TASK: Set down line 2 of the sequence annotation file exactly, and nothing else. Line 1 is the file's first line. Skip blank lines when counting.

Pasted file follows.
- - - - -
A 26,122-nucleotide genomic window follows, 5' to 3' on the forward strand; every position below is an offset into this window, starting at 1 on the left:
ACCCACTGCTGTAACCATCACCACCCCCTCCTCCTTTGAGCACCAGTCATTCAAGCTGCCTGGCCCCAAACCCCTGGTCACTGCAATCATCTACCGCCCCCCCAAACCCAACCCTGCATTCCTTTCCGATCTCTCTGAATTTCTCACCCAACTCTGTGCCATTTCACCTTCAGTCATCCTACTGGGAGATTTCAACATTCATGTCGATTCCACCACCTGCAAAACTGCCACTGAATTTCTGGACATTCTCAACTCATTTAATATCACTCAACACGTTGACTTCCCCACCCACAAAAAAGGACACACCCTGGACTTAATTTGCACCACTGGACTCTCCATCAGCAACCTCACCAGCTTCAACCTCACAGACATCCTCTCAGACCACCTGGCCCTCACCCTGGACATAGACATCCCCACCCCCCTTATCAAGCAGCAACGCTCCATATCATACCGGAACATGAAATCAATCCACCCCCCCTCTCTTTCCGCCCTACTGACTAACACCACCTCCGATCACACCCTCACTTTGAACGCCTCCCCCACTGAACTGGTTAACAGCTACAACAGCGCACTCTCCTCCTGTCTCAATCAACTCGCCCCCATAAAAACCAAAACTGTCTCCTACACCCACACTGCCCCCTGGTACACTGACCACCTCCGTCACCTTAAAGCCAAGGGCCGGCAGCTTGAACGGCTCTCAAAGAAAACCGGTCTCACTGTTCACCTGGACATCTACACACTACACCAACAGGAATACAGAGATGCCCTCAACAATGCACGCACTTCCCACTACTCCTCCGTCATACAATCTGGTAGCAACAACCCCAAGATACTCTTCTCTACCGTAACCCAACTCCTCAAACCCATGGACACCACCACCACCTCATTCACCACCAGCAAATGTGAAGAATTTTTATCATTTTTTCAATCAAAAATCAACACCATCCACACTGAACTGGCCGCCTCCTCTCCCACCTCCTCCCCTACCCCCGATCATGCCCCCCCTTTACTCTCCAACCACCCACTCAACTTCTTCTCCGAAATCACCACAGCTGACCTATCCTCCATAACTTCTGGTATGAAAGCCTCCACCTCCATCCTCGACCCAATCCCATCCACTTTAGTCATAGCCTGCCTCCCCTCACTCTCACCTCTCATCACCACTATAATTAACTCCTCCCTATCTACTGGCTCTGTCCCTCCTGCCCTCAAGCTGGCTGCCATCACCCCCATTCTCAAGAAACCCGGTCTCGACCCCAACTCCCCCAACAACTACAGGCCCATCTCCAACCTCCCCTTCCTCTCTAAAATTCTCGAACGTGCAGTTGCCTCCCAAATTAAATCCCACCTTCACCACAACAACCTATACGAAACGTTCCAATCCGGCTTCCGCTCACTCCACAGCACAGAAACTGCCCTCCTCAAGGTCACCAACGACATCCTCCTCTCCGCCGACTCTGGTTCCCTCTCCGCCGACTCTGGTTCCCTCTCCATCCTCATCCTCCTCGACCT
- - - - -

ACCCACTGCTGTAACCATCACCACCCCCTCCTCCTTTGAGCACCAGTCATTCAAGCTGCCTGGCCCCAAACCCCTGGTCACTGCAATCATCTACCGCCCCCCCAAACCCAACCCTGCATTCCTTTCCGATCTCTCTGAATTTCTCACCCAACTCTGTGCCATTTCACCTTCAGTCATCCTACTGGGAGATTTCAACATTCATGTCGATTCCACCACCTGCAAAACTGCCACTGAATTTCTGGACATTCTCAACTCATTTAATATCACTCAACACGTTGACTTCCCCACCCACAAAAAAGGACACACCCTGGACTTAATTTGCACCACTGGACTCTCCATCAGCAACCTCACCAGCTTCAACCTCACAGACATCCTCTCAGACCACCTGGCCCTCACCCTGGACATAGACATCCCCACCCCCCTTATCAAGCAGCAACGCTCCATATCATACCGGAACATGAAATCAATCCACCCCCCCTCTCTTTCCGCCCTACTGACTAACACCACCTCCGATCACACCCTCACTTTGAACGCCTCCCCCACTGAACTGGTTAACAGCTACAACAGCGCACTCTCCTCCTGTCTCAATCAACTCGCCCCCATAAAAACCAAAACTGTCTCCTACACCCACACTGCCCCCTGGTACACTGACCACCTCCGTCACCTTAAAGCCAAGGGCCGGCAGCTTGAACGGCTCTCAAAGAAAACCGGTCTCACTGTTCACCTGGACATCTACACACTACACCAACAGGAATACAGAGATGCCCTCAACAATGCACGCACTTCCCACTACTCCTCCGTCATACAATCTGGTAGCAACAACCCCAAGATACTCTTCTCTACCGTAACCCAACTCCTCAAACCCATGGACACCACCACCACCTCATTCACCACCAGCAAATGTGAAGAATTTTTATCATTTTTTCAATCAAAAATCAACACCATCCACACTGAACTGGCCGCCTCCTCTCCCACCTCCTCCCCTACCCCCGATCATGCCCCCCCTTTACTCTCCAACCACCCACTCAACTTCTTCTCCGAAATCACCACAGCTGACCTATCCTCCATAACTTCTGGTATGAAAGCCTCCACCTCCATCCTCGACCCAATCCCATCCACTTTAGTCATAGCCTGCCTCCCCTCACTCTCACCTCTCATCACCACTATAATTAACTCCTCCCTATCTACTGGCTCTGTCCCTCCTGCCCTCAAGCTGGCTGCCATCACCCCCATTCTCAAGAAACCCGGTCTCGACCCCAACTCCCCCAACAACTACAGGCCCATCTCCAACCTCCCCTTCCTCTCTAAAATTCTCGAACGTGCAGTTGCCTCCCAAATTAAATCCCACCTTCACCACAACAACCTATACGAAACGTTCCAATCCGGCTTCCGCTCACTCCACAGCACAGAAACTGCCCTCCTCAAGGTCACCAACGACATCCTCCTCTCCGCCGACTCTGGTTCCCTCTCCGCCGACTCTGGTTCCCTCTCCATCCTCATCCTCCTCGACCT